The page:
In the wake of Donald Trump’s presidential inauguration, one US representative, John Lewis, fueled widespread media debates with a claim that he does not believe Mr. Trump to be a “legitimate” president. In a time when the many antagonizing executive orders and cabinet choices make these debates from mid-January appear like yesterday’s news, it is worth reconsidering them with a closer look at the concept of legitimacy itself.
Rep. Lewis, a champion of civil rights struggles, is a something of a moral icon. His reminder about the alleged Russian interference with the US election results outraged Trump’s myrmidons, who rebutted him by asserting that even though Trump lost the popular ballot by a wide margin, he won the vote in the Electoral College, and in the American democracy that means you have won the presidency. Therefore, suck it up—the Donald is legit. Yet, other members of Congress maintain the need for an inquiry about potential Russian activities in the face of what has been a striking silence on the part of mainstream US media and security agencies. One way of advancing this debate is to decide what it means to be legitimate and then exploring if Trump satisfies the conditions of legitimacy.
Broadly speaking, people’s actions are legitimate if they conform to prevailing laws or rules. Legitimacy can be found in two sorts of actions: one official, the other moral. “Official legitimacy” involves conformity to an organization’s rules. If a US political official takes bribes, she or he is not in conformity to governmental laws and is illegitimate. “Moral legitimacy” turns on conformity to moral rules. A person who steals breaks one of the Ten Commandments, is a moral reprobate, and is illegitimate. So, is Rep. Lewis’s claim concerning the Donald legitimate?
Consider, first, the case regarding official legitimacy. US electoral rules forbid meddling with the voting process. However, three sorts of tampering occurred in the 2016 presidential election. First, the Russians conducted a campaign to reduce presidential candidate Hillary Clinton’s vote. External meddling in an electoral contest by a foreign power is not legitimate. Second, Republicans have conducted voter suppression activities for decades throughout the country. Suppressing their opponent’s votes is not legitimate. Third, FBI Director James Comey interfered with Secretary of State Clinton’s campaign by announcing publically that she was under criminal investigation due to her use of a private server for government business. Comey refused to comment on any FBI investigations against Trump, saying that would be against his agency’s rules. Comey clearly interfered in the electoral campaign against Clinton and for Trump. Russian meddling, Republican voter suppression, and Comey’s intervention may, or may not, have won the election for Mr. Trump. Whether they did, or did not, they were illegitimate.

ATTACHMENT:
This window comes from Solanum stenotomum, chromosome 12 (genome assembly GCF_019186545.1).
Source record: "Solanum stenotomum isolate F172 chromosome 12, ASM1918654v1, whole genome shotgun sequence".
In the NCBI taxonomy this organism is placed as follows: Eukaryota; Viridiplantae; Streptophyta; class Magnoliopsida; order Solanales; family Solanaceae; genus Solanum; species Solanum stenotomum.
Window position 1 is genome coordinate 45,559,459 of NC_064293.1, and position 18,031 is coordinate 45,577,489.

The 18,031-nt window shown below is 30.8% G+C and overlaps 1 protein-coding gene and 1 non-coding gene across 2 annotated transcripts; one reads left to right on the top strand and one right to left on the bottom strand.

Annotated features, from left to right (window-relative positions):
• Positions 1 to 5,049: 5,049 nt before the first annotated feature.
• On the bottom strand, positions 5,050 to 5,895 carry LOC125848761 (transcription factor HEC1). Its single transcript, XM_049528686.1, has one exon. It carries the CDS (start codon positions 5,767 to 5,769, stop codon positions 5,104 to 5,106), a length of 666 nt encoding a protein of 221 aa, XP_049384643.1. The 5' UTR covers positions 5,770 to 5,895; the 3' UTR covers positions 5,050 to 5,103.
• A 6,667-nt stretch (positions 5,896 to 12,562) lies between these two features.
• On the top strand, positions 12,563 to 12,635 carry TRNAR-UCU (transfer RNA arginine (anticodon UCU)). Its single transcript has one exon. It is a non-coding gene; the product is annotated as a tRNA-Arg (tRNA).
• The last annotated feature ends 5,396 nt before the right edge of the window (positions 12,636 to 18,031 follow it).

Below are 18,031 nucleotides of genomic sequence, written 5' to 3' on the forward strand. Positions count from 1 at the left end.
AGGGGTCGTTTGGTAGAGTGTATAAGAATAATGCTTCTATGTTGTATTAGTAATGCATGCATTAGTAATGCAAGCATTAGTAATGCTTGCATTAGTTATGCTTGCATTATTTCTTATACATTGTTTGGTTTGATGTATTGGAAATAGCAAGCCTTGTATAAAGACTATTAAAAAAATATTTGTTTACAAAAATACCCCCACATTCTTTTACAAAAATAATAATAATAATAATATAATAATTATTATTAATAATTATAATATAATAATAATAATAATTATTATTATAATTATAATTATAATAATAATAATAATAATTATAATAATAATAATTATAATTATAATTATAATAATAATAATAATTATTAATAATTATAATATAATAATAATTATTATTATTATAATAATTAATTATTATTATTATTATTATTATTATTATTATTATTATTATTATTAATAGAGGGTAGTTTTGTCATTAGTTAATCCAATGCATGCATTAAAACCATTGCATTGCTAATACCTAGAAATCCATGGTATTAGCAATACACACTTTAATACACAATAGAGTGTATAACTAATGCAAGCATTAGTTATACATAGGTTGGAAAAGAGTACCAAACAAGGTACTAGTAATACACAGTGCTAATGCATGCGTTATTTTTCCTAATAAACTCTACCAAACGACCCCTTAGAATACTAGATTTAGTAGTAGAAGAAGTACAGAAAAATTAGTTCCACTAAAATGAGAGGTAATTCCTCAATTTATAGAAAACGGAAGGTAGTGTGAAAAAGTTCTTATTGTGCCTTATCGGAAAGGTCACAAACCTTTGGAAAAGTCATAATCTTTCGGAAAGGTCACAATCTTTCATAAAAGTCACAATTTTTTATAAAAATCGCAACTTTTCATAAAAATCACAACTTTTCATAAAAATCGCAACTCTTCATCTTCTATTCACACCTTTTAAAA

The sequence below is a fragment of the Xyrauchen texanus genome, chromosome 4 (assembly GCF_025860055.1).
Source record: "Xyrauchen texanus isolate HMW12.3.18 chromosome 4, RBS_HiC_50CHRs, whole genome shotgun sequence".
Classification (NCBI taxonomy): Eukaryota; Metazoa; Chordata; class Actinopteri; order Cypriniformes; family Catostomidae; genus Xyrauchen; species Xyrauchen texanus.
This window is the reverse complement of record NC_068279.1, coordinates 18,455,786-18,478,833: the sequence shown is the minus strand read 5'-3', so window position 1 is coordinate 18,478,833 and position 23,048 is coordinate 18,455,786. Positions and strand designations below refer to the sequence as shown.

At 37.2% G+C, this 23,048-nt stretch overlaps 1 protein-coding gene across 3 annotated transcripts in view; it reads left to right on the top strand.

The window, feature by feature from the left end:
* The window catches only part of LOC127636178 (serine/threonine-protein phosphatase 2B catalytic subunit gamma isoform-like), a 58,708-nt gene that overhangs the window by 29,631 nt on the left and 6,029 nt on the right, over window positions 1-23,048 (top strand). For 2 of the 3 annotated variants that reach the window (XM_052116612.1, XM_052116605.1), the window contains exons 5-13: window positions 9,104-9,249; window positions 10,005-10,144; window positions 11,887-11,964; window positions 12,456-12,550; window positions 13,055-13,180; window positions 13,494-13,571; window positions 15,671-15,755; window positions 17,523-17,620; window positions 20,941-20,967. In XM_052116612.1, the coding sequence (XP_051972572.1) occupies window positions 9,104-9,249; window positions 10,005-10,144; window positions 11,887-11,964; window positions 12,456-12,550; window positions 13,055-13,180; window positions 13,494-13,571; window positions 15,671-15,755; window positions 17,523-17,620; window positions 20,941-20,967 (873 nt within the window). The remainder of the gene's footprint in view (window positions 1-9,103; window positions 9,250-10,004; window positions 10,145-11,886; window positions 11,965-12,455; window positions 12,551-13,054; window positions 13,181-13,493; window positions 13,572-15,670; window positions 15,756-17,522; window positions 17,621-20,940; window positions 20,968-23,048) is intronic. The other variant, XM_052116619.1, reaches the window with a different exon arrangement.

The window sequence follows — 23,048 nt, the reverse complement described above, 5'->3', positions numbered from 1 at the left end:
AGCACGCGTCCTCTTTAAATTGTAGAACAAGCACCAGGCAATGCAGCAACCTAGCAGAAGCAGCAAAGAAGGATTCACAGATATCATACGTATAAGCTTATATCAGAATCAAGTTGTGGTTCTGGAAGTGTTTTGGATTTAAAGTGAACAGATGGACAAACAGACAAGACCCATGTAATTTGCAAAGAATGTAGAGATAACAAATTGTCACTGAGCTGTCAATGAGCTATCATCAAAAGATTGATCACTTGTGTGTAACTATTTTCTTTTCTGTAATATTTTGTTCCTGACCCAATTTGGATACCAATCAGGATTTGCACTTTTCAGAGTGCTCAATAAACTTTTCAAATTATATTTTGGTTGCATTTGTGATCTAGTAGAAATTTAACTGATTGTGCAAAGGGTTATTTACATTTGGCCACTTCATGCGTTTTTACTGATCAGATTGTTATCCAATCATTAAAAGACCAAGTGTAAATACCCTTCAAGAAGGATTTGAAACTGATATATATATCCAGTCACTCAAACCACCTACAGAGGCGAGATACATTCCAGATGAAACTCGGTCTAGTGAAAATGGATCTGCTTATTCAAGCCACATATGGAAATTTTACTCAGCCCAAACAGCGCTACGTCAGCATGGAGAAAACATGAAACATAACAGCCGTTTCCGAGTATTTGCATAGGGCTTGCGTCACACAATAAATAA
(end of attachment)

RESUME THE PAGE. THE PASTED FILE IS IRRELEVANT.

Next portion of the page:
Consider, further, the case regarding moral legitimacy. During the electoral campaign, a tape of Trump was released in which he bragged of grabbing women “by the pussy.” Seizing a woman, thrusting a hand between her legs, and squeezing her genitals is reprehensible. When the recording was released, Trump said it was just “locker room banter.” Twelve women claimed to have been sexually assaulted by Trump as of mid-October 2016. Contemplate, additionally, Trump has been something of a bully. His vulgar hectoring of Fox News’s Megyn Kelly stands out. After she interviewed him in a manner he did not like, he claimed, “You could see there was blood coming out of her eyes, blood coming out of her wherever.” Equally disturbing was his crude physical mocking of the gestures of a journalist with a physical joint disability. He is a compulsive liar. PolitiFact awarded him its “Lie of the Year Award” in 2015. The claim that climate change was a “Chinese hoax” was certainly a whopper. It goes without saying that Mr. Trump is religiously intolerant person, who has it in for Muslims and who lends support to openly fascist, racist, and homophobic individuals and organizations.
Consequently, Russia, the Republicans, and the FBI illegitimately manipulated the 2016 presidential contest. Trump flouts moral rules as a self-admitted sexual abuser—a religiously, racially intolerant bully—given to lying. The 2016 election and its winner are illegitimate, on official and moral grounds. In other words, there was already a rip-roaring legitimacy crisis in the United States before the recent contestations of Trump’s executive orders, his cabinet picks, and his attacks on various institutions of the US legal system. At his swearing-in ceremony, the Donald should have been denied the presidency and returned to Trump Tower—there to tweet away his remaining days.
Stephen P. Reyna is a Researcher at the Humanitarian and Conflict Response Institute of the University of Manchester, as well as a Research Associate at the Max Planck Institute for Social Anthropology. His most recent book, Deadly Contradictions: The New American Empire and Global Warring, was published by Berghahn Books in 2016.
Cite as: Reyna, Stephen P. 2017. “Is Mr. Trump a legitimacy crisis?” FocaalBlog, 16 February. www.focaalblog.com/2017/02/16/stephen-p-reyna-is-mr-trump-a-legitimacy-crisis.